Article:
–NHL legends Wayne Gretzky, Nicklas Lidstrom and others explain why the Stanley Cup is “The People’s Cup”. From adult clubs, to Russia, Hollywood, the cup has seen it all. (Top)

–After losing the memorial cup to the Windsor Spitfires on Sunday night, Erie Otters goalie Troy Timpano threw his stick at a cameraman that was filming the Otters bench, while the Spitfires were celebrating. (BarDown)

Timpano later apologized for his actions.

P.K. Subban played the role of reporter during media day at the Stanley Cup Final. The Preds defenseman asked his teammates some pretty interesting questions to say the least. (Sportsnet)

 

Stanley Cup experience ‘doesn’t guarantee anything’ for Penguins

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PITTSBURGH (AP) The dynasty that once appeared so certain is again in the offing for the Pittsburgh Penguins.

Four victories against the Nashville Predators in the Stanley Cup Final would make Pittsburgh the first franchise to win back-to-back championships in nearly 20 years and the first in the parity-driven salary cap era. It would give stars Sidney Crosby and Evgeni Malkin their third Cup, one more than their boss – owner Mario Lemieux – earned during his Hall of Fame career and check off whatever boxes remain unchecked for a duo that is becoming one of the most accomplished in NHL history.

Yet for all the resiliency the Penguins have shown during their injury-marred title defense, they are taking nothing for granted heading into Game 1 on Monday night.

Not their home-ice advantage. Not their massive edge in Stanley Cup Final experience (156 games vs. just five for the Predators, all by captain Mike Fisher while playing for Ottawa a decade ago). Not their ability under coach Mike Sullivan to thrive under the pressure that once seemed to crush them.

“I think the fact that a lot of guys went through it last year and they can draw from that experience is good,” Crosby said. “But it doesn’t guarantee anything.”

Certainly not against the swaggering and well-rested Predators.

One of the last teams to qualify for the playoffs is now the last one standing between the Penguins and another parade in downtown Pittsburgh. Just don’t call Nashville the underdog. The Predators have hardly played like one while beating Chicago in a lopsided four-game sweep then outrunning St. Louis and outlasting Anaheim to reach the Cup final for the first time.

“I know we were the eighth seed but we didn’t feel like a group that we were,” Fisher said.

Now the guys from the place that calls itself “Smashville” have a chance to become the first franchise to win the Cup in its first try since Carolina did 11 years ago. That team, like this one, is based in a place hardly considered hockey hotbed a generation ago. This team, like that one, was led by coach Peter Laviolette. This team, like that one, has nothing to lose.

“This year we were kind of mediocre in the standings and maybe that’s what we needed just to come into the playoffs not really caring about home ice or who we were playing but just knowing comfortably and confidently as a team we could be in this position,” said Predators defenseman P.K. Subban.

Read more: Early struggles, injuries made Predators ‘stronger as a team’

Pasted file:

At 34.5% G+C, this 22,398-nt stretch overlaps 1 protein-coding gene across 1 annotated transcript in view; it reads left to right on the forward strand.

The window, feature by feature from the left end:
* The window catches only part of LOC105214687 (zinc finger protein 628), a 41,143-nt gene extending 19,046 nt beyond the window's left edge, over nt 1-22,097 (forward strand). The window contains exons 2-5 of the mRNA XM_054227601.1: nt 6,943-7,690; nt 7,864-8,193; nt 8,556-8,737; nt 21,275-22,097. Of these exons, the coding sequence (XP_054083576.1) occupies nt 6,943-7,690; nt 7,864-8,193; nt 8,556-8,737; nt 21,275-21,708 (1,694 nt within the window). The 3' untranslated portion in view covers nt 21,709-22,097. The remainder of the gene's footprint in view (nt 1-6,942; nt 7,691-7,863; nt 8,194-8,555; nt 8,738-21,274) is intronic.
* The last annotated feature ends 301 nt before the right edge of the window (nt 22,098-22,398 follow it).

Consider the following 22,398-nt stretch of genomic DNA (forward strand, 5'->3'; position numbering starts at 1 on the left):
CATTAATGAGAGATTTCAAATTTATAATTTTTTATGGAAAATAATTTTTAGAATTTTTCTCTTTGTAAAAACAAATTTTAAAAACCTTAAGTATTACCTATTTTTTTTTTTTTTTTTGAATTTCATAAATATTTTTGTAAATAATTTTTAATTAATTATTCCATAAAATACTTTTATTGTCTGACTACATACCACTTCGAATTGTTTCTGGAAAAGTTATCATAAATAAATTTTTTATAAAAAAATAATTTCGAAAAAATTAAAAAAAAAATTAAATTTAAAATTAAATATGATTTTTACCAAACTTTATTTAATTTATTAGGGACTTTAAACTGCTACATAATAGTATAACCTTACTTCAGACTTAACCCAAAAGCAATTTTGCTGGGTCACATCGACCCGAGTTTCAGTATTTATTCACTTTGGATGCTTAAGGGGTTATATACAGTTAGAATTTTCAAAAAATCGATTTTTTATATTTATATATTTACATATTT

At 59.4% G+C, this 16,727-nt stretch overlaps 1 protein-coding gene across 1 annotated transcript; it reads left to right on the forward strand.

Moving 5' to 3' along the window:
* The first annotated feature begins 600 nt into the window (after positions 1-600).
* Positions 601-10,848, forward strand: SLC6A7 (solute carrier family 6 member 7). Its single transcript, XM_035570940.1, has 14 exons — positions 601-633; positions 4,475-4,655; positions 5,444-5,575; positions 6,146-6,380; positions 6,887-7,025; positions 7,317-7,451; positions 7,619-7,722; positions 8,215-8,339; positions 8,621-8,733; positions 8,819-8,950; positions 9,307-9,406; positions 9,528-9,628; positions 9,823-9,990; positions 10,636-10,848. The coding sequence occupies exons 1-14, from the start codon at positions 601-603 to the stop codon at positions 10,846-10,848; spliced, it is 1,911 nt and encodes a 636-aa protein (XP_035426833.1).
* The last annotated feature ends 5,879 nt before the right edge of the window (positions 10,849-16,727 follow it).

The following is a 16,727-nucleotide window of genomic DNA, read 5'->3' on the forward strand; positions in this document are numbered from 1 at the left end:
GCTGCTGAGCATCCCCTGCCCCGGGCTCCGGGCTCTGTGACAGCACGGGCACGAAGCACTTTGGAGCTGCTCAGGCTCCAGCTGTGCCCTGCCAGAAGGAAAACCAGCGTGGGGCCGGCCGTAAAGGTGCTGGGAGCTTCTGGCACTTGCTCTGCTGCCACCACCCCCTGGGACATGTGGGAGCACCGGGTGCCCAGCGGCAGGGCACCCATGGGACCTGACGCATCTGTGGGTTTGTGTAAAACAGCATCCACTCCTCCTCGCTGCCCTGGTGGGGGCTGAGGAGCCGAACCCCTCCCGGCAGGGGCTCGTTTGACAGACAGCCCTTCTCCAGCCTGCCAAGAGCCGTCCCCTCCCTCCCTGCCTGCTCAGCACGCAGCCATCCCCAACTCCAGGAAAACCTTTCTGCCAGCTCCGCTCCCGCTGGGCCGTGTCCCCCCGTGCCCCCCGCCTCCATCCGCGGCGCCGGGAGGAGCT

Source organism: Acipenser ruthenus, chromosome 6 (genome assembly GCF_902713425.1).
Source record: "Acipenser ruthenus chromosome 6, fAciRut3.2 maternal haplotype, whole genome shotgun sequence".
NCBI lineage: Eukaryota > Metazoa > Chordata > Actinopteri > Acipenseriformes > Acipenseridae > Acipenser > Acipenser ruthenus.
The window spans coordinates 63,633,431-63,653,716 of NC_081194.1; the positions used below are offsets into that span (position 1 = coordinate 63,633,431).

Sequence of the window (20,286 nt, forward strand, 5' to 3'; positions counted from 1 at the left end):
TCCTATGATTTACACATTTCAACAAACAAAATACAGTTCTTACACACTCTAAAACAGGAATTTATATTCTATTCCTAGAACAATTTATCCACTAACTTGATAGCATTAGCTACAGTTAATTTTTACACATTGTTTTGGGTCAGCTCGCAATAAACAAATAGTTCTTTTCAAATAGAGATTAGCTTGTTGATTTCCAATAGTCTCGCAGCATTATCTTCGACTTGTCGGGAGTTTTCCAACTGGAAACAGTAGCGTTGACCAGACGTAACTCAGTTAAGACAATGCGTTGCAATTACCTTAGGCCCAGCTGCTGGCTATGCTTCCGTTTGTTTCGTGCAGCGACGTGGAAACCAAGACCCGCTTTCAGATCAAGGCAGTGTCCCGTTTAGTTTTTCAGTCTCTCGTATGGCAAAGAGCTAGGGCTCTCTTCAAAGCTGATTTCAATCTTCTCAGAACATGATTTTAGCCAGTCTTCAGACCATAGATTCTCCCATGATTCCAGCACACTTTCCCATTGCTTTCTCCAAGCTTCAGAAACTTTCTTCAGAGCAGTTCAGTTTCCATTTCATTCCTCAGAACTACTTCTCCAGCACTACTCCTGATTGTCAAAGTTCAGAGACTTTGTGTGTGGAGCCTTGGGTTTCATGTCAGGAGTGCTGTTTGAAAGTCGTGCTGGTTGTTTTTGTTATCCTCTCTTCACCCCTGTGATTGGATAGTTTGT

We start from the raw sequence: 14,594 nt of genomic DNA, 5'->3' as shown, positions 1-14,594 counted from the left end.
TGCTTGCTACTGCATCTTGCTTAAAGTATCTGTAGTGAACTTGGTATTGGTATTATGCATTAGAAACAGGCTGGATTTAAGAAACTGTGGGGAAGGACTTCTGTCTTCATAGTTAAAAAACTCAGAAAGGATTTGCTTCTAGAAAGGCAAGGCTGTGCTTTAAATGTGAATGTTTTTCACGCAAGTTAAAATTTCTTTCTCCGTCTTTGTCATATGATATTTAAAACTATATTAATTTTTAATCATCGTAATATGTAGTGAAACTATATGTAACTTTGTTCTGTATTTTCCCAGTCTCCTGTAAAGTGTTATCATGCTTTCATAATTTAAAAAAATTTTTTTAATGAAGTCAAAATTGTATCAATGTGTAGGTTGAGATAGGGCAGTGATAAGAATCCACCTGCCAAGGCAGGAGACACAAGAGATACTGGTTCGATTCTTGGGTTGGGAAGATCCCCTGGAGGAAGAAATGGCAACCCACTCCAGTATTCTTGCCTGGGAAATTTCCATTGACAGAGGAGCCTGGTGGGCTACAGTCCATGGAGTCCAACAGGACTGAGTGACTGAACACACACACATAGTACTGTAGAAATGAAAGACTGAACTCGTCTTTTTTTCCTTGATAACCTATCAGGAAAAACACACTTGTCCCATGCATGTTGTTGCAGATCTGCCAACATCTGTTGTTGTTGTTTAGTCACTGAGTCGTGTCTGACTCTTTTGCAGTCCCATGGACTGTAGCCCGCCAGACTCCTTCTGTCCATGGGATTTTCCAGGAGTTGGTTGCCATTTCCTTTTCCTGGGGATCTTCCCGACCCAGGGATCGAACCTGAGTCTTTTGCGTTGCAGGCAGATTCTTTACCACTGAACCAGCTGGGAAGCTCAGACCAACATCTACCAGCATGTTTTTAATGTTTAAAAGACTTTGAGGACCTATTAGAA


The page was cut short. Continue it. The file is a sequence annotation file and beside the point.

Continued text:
A position the Penguins have become increasingly comfortable in under Sullivan.

The core that Crosby and Malkin led to the Cup in 2009 went through seven frustrating and fruitless springs before returning to the top in 2016. Now they’re here again, aware of the stakes but hardly caught up in the hype.

“I think that it’s a tough road no matter how you get here,” Crosby said.

“We found ways all season long and in the playoffs we’ve found ways. We’ve had that same mentality and that’s helped us. I think that’s kind of been our biggest strength.”

Maple Leafs prospect Jeremy Bracco leads Windsor Spitfires to Memorial Cup title

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Just over two months after signing his entry level deal with the Toronto Maple Leafs, 20-year-old forward Jeremy Bracco left his mark on the Memorial Cup championship game.

Selected by the Maple Leafs in the second round of the 2015 NHL Draft, Bracco had a dominant finale on Sunday, with a goal and two assists as the Windsor Spitfires defeated the Erie Otters by a final score of 4-3.

To cap it off, Bracco assisted on the winning goal from Aaron Luchuk early in the third period.

That ends a great season for Bracco, who is listed at five-foot-nine-inches tall, but has produced impressive offensive numbers since coming to the Ontario Hockey League. He had 83 points in 57 games split between the Spitfires and Kitchener Rangers, the team he began this season with.

The Memorial Cup is always a great showcase for NHL prospects. Logan Brown, the towering center and 2016 first-round pick of the Ottawa Senators, also had a pair of assists.

A pair of draft eligible players also had a big day for Windsor.

Gabriel Vilardi, the No. 4-ranked North American skater heading into next month’s draft and a potential top-five pick, had a pair of assists. Michael DiPietro, the No. 4-ranked North American goalie in Central Scouting’s final rankings, made 32 saves. He also had some luck, courtesy his goal posts, which denied Blackhawks high-scoring prospect Alex DeBrincat, among others from Erie’s talented team.

The Spitfires were defeated in the opening round of the OHL playoffs, but made it to the Memorial Cup tournament as the host team.